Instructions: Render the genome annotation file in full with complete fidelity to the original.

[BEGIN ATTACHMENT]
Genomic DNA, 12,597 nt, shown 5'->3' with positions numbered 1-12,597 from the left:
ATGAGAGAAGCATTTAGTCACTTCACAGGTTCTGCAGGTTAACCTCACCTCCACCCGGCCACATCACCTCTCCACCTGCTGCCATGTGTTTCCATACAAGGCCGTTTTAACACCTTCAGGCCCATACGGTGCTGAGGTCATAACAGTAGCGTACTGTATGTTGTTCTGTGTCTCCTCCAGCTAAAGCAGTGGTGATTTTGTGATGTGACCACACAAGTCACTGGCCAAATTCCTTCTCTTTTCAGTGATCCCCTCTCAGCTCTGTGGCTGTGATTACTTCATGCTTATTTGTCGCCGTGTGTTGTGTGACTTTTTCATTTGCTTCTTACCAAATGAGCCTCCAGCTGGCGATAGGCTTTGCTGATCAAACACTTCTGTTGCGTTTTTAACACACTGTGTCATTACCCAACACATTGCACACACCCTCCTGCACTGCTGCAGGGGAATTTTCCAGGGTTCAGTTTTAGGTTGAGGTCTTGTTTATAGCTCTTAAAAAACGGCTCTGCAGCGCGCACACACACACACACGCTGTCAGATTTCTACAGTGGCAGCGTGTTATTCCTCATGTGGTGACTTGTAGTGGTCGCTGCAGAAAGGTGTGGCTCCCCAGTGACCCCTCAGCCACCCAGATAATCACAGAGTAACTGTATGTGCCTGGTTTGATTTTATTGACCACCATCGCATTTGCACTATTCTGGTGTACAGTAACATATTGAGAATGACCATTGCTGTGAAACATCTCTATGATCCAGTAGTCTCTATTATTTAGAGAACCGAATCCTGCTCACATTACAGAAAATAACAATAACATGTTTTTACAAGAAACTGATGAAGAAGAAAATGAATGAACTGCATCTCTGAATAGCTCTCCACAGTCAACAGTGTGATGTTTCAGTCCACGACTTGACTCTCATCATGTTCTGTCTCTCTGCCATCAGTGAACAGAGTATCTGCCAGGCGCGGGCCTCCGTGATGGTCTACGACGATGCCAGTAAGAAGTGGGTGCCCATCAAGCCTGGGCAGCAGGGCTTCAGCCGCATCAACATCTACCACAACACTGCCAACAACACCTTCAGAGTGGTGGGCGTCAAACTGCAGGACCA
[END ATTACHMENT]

Genomic DNA, 12,597 nt, shown 5'->3' with positions numbered 1-12,597 from the left:
ATGAGAGAAGCATTTAGTCACTTCACAGGTTCTGCAGGTTAACCTCACCTCCACCCGGCCACATCACCTCTCCACCTGCTGCCATGTGTTTCCATACAAGGCCGTTTTAACACCTTCAGGCCCATACGGTGCTGAGGTCATAACAGTAGCGTACTGTATGTTGTTCTGTGTCTCCTCCAGCTAAAGCAGTGGTGATTTTGTGATGTGACCACACAAGTCACTGGCCAAATTCCTTCTCTTTTCAGTGATCCCCTCTCAGCTCTGTGGCTGTGATTACTTCATGCTTATTTGTCGCCGTGTGTTGTGTGACTTTTTCATTTGCTTCTTACCAAATGAGCCTCCAGCTGGCGATAGGCTTTGCTGATCAAACACTTCTGTTGCGTTTTTAACACACTGTGTCATTACCCAACACATTGCACACACCCTCCTGCACTGCTGCAGGGGAATTTTCCAGGGTTCAGTTTTAGGTTGAGGTCTTGTTTATAGCTCTTAAAAAACGGCTCTGCAGCGCGCACACACACACACACGCTGTCAGATTTCTACAGTGGCAGCGTGTTATTCCTCATGTGGTGACTTGTAGTGGTCGCTGCAGAAAGGTGTGGCTCCCCAGTGACCCCTCAGCCACCCAGATAATCACAGAGTAACTGTATGTGCCTGGTTTGATTTTATTGACCACCATCGCATTTGCACTATTCTGGTGTACAGTAACATATTGAGAATGACCATTGCTGTGAAACATCTCTATGATCCAGTAGTCTCTATTATTTAGAGAACCGAATCCTGCTCACATTACAGAAAATAACAATAACATGTTTTTACAAGAAACTGATGAAGAAGAAAATGAATGAACTGCATCTCTGAATAGCTCTCCACAGTCAACAGTGTGATGTTTCAGTCCACGACTTGACTCTCATCATGTTCTGTCTCTCTGCCATCAGTGAACAGAGTATCTGCCAGGCGCGGGCCTCCGTGATGGTCTACGACGATGCCAGTAAGAAGTGGGTGCCCATCAAGCCTGGGCAGCAGGGCTTCAGCCGCATCAACATCTACCACAACACTGCCAACAACACCTTCAGAGTGGTGGGCGTCAAACTGCAGGACCA